According to yet another aspect of the present disclosure, a rearview mirror assembly is disclosed. The rearview mirror assembly includes a housing, a circuit board positioned in or proximate the housing, and an electro-optic element positioned proximate the circuit board. The electro-optic element includes a first substantially transparent substrate defining a first surface and a second surface, a second substrate defining a third surface and a fourth surface, a primary seal disposed between the first and second substrates, the seal and the first and second substrates defining a cavity therebetween, and an electrochromic medium positioned within the cavity. The electrochromic medium includes at least one solvent and/or an electrolyte gel, at least one cathodic material, and at least one anodic material. The cathodic material is a cathodic organic framework electroactive material and/or the anodic material is an anodic organic framework electroactive material. At least one of the anodic and cathodic organic framework electroactive materials is electrochromic. The cathodic organic framework electroactive material is represented by the following structure (VI):

and the anodic organic framework electroactive material is represented by the following structure (I):

According to yet another aspect of the present disclosure, a window assembly is disclosed. The window assembly includes a first substantially transparent substrate defining a first surface and a second surface, a second substrate defining a third surface and a fourth surface, a primary seal disposed between the first and second substrates, the seal and the first and second substrates defining a cavity therebetween, and an electrochromic medium positioned within the cavity. The electrochromic medium includes at least one solvent and/or an electrolyte gel, at least one cathodic material, and at least one anodic material. The cathodic material is a cathodic organic framework electroactive material and/or the anodic material is an anodic organic framework electroactive material. At least one of the anodic and cathodic organic framework electroactive materials is electrochromic. The cathodic organic framework electroactive material is represented by the following structure (VI):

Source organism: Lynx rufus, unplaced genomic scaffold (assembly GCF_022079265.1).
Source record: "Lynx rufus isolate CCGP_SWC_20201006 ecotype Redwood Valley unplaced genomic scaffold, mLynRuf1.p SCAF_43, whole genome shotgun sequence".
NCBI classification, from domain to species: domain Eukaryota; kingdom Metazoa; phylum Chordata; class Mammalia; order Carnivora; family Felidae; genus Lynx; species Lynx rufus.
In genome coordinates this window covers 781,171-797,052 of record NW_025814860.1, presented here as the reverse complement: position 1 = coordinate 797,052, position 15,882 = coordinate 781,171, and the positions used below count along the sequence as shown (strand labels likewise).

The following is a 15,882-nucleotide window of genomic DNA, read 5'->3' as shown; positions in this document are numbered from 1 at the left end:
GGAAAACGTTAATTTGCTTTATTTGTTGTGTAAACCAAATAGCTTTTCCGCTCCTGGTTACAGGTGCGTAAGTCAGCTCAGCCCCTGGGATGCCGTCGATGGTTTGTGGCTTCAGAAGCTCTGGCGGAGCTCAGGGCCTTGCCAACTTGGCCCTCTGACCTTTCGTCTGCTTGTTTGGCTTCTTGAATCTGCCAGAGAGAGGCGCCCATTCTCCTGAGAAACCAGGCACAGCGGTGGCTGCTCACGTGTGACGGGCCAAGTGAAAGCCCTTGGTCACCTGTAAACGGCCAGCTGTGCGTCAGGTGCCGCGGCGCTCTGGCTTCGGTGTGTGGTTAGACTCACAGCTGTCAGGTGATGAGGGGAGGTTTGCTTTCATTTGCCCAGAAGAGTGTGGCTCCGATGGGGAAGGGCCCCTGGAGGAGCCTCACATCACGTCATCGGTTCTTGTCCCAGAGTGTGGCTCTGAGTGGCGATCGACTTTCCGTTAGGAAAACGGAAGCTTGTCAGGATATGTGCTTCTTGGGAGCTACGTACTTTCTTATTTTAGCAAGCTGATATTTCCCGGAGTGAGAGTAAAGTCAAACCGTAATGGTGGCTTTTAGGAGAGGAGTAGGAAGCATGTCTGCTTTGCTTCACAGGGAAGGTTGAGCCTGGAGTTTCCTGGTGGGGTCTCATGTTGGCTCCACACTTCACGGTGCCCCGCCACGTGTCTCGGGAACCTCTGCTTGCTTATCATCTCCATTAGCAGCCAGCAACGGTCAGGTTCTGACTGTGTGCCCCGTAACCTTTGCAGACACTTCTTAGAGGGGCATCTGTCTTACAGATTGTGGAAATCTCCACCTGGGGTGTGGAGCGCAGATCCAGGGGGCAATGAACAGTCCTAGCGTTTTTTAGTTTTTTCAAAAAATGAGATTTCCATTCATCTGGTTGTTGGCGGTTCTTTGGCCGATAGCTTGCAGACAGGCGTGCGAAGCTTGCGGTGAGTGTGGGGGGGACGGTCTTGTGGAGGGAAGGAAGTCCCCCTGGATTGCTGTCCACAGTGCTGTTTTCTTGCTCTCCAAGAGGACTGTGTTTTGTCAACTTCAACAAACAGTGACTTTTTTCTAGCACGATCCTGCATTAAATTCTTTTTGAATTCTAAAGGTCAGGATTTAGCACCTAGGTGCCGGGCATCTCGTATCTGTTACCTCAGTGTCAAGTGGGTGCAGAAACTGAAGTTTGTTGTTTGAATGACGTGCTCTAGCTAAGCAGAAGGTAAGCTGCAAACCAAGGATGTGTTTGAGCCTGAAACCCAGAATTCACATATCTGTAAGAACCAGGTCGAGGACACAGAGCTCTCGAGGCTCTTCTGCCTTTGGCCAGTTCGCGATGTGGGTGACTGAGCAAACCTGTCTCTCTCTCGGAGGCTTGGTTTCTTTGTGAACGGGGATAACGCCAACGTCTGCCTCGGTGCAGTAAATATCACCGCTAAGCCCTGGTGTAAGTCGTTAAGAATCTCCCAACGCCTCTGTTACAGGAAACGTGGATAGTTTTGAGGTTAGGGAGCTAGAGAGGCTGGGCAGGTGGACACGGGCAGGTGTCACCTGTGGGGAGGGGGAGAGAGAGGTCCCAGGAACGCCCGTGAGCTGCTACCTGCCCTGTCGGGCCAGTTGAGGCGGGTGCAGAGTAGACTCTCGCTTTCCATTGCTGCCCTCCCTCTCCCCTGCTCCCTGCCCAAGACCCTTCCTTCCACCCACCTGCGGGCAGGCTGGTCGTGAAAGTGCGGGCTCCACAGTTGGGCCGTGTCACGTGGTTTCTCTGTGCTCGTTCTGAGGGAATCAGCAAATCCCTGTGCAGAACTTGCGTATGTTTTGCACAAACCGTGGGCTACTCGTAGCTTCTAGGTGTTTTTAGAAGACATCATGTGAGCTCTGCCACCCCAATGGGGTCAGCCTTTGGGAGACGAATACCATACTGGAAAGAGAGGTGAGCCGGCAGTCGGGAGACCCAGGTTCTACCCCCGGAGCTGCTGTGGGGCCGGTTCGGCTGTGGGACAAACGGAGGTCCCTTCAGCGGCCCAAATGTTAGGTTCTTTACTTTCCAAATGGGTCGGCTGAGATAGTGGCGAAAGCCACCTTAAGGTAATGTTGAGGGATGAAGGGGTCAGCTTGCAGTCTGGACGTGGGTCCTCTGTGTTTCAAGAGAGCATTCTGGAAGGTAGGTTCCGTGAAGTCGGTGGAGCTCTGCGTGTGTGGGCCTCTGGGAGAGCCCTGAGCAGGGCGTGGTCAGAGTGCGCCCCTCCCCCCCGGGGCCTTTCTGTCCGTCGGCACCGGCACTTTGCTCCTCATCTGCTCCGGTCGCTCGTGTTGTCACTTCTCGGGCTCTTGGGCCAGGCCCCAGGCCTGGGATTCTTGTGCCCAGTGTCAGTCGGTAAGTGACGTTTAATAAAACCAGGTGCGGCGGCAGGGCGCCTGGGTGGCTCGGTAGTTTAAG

and the anodic organic framework electroactive material is represented by the following structure (I):

These and other features, advantages, and objects of the present invention will be further understood and appreciated by those skilled in the art by reference to the following specification, claims, and appended drawings.

BRIEF DESCRIPTION OF THE DRAWINGS

The following is a description of the figures and the accompanying drawings. The figures are not necessarily to scale, and certain features and certain views of the figures may be shown exaggerated in scale or in schematics in the interest of clarity and conciseness.

In the drawings:

FIG. 1A, 1B or 1C is a cross-sectional view of an electrochromic device, according to at least one example;

FIG. 2 is a synthetic scheme for the cyano-trimerization to incorporate a viologen into a 2D covalent organic framework;

FIG. 3 is an expanded view of the 2D covalent organic framework represented in FIG. 2;

FIG. 4 shows the synthetic schematic of using an imine functional group to incorporate a viologen into the 2D covalent organic framework;